Gehrig’s 1931 contract sold at auction for $216,000
NEW YORK — Lou Gehrig’s 1931 contract with the New York Yankees has sold at auction for $216,000.
Gehrig played with the Yankees from 1923 to 1939, when he retired while suffering from ALS.
He batted .340 with 493 home runs and 1995 RBIs, and helped the Yankees win seven World Series titles.
The 1931 contract was part of a Yankees Legends offering by Heritage Auctions that was availabe for bidding through Sunday.
“In addition to Gehrig’s offensive statistics, which sent him to the Baseball Hall of Fame on the first available ballot, it was Gehrig’s bravery, reliability and quiet strength, which make him a favorite among the Yankee faithful,” Chris Ivy, Heritage’s director of sports auctions, said Tuesday.
“And prices realized for memorabilia related to his Yankee career certainly reflect it.”
A scouting report on Derek Jeter from April 1992 sold for $102,000. The report was prepared by Yankees scout Dick Groch after he saw Jeter play in a high school game in Kalamazoo, Michigan.
In his summation, Groch said about Jeter: “A Yankee! A five tool player. Will be a ML Star! +5!!”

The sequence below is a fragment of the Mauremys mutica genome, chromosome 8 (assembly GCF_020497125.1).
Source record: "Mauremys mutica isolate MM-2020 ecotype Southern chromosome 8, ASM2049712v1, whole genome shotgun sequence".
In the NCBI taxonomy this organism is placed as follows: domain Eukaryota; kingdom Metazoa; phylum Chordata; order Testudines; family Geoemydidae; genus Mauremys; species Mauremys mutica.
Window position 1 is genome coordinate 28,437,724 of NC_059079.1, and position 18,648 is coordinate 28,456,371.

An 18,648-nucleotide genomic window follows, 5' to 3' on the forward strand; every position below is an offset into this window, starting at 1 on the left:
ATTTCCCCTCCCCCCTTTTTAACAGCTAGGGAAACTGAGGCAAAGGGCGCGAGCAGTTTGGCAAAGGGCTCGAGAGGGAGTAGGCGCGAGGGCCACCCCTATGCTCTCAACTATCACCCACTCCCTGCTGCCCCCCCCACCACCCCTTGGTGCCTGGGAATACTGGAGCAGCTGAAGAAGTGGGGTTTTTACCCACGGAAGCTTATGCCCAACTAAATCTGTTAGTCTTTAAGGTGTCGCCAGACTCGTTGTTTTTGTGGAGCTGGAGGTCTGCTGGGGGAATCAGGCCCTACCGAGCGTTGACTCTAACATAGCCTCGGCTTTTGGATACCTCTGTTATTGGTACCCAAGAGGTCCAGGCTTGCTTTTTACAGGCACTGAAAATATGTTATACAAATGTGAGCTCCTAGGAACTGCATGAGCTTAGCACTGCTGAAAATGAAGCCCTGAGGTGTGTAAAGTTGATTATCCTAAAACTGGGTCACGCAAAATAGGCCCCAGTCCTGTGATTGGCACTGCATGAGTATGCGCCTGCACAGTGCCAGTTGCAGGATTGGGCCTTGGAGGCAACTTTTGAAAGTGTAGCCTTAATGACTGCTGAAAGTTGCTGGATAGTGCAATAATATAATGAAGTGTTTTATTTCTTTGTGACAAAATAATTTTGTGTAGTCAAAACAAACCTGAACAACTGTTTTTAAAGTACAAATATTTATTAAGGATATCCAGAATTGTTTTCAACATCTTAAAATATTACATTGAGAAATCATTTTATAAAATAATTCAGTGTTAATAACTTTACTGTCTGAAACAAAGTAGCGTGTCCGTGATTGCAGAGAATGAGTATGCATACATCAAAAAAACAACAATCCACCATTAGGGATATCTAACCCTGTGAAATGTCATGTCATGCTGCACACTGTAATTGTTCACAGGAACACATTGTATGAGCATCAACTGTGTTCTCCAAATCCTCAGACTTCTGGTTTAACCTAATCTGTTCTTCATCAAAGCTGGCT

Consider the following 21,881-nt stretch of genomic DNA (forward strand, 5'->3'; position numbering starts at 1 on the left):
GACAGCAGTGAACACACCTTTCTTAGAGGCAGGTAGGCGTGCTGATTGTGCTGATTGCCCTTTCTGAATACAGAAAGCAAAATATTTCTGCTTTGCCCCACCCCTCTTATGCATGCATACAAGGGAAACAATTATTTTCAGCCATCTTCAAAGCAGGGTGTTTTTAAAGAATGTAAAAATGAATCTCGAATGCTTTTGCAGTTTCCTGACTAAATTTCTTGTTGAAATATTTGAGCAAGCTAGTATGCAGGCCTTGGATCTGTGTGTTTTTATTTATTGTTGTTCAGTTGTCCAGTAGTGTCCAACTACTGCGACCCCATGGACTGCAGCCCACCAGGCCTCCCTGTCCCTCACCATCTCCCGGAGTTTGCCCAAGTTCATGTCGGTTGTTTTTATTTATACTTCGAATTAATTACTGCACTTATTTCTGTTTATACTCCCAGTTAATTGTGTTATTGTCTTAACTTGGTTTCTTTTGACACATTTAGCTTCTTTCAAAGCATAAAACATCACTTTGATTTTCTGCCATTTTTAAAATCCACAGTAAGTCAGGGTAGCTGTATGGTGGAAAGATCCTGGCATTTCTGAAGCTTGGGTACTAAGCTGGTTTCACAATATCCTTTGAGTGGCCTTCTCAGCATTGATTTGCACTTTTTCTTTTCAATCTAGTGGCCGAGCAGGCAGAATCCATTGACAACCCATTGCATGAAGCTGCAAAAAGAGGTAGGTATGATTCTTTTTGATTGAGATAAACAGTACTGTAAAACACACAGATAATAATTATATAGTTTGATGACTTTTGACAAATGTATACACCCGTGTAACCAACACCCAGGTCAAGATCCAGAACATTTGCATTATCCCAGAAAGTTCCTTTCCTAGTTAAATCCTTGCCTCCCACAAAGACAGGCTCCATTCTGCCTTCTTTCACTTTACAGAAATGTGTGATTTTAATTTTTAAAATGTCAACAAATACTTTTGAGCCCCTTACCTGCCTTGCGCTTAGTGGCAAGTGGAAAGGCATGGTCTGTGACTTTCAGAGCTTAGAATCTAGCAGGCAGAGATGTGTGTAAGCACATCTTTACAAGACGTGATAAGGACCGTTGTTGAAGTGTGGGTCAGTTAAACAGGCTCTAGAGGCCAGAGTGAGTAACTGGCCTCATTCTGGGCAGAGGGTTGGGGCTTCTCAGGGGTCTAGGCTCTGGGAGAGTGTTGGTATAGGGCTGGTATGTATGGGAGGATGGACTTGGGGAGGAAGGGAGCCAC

The Yankees, who have won a record 27 world championships, selected Jeter with the sixth overall pick in the 1992 amateur draft.
He went on to win Rookie of the Year honors in 1996 and helped the team win the World Series five times in his 20-year career before retiring in 2014.
“Similar to the contract that sold Babe Ruth to the Yankees in 1920 establishing their first championship dynasty, this scouting report brought Jeter to the Yankees, which helped to establish a new championship dynasty for the current generation,” Ivy said.
The bat Gehrig used to hit his last two home runs, in an exhibition game in 1939, was also available, but the bidding did not exceed the reserve price and it was retained by the owner.
Other items that sold in the auction included: a baseball signed by Eddie Plank in 1915 ($228,000); a bat used by Mickey Mantle in his rookie season of 1951 ($168,000) and a glove he used in 1965 ($144,000); and baseballs signed by the Yankees championship teams from 1926 ($120,000) and the 1927 “Murderers Row” edition ($120,000).